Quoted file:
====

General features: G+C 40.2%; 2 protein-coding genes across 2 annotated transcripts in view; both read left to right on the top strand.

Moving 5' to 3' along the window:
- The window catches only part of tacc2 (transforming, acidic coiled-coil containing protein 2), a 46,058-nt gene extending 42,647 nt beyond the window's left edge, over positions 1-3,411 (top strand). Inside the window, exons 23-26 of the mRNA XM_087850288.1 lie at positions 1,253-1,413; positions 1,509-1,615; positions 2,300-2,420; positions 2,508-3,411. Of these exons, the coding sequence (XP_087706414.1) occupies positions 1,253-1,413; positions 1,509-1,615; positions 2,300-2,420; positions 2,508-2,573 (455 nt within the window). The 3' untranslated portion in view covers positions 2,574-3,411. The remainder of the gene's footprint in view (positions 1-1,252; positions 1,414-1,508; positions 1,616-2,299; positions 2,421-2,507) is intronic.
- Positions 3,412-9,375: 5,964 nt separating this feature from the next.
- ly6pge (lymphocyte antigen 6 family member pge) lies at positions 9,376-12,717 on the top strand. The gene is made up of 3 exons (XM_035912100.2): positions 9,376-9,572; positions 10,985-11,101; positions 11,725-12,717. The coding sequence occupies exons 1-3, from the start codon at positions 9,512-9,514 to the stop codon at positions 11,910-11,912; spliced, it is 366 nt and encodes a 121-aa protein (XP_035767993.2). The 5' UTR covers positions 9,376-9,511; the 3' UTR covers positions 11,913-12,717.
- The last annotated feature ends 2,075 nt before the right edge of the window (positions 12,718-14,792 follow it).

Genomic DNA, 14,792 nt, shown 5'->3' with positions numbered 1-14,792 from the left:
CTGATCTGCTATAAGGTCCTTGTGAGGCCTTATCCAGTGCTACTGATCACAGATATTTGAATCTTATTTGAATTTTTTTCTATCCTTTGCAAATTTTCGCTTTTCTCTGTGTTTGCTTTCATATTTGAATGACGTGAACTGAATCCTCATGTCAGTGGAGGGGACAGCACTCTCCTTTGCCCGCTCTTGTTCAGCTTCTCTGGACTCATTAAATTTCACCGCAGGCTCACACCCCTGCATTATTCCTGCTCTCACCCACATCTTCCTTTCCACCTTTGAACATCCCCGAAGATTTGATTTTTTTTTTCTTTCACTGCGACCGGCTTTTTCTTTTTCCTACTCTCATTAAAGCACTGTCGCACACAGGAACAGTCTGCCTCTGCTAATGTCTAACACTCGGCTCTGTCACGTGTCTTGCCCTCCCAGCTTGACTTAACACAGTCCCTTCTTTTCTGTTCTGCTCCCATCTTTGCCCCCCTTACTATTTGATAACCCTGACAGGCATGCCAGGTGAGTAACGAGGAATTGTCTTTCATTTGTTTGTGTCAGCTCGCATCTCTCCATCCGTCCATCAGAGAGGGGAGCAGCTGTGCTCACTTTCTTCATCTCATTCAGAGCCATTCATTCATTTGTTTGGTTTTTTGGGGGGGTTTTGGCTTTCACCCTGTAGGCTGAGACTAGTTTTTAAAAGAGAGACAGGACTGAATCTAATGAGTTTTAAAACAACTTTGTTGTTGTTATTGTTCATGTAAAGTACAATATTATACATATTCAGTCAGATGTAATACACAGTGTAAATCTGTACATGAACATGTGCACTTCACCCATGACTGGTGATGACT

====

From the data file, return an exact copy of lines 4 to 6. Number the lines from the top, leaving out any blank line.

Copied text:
- Positions 3,412-9,375: 5,964 nt separating this feature from the next.
- ly6pge (lymphocyte antigen 6 family member pge) lies at positions 9,376-12,717 on the top strand. The gene is made up of 3 exons (XM_035912100.2): positions 9,376-9,572; positions 10,985-11,101; positions 11,725-12,717. The coding sequence occupies exons 1-3, from the start codon at positions 9,512-9,514 to the stop codon at positions 11,910-11,912; spliced, it is 366 nt and encodes a 121-aa protein (XP_035767993.2). The 5' UTR covers positions 9,376-9,511; the 3' UTR covers positions 11,913-12,717.
- The last annotated feature ends 2,075 nt before the right edge of the window (positions 12,718-14,792 follow it).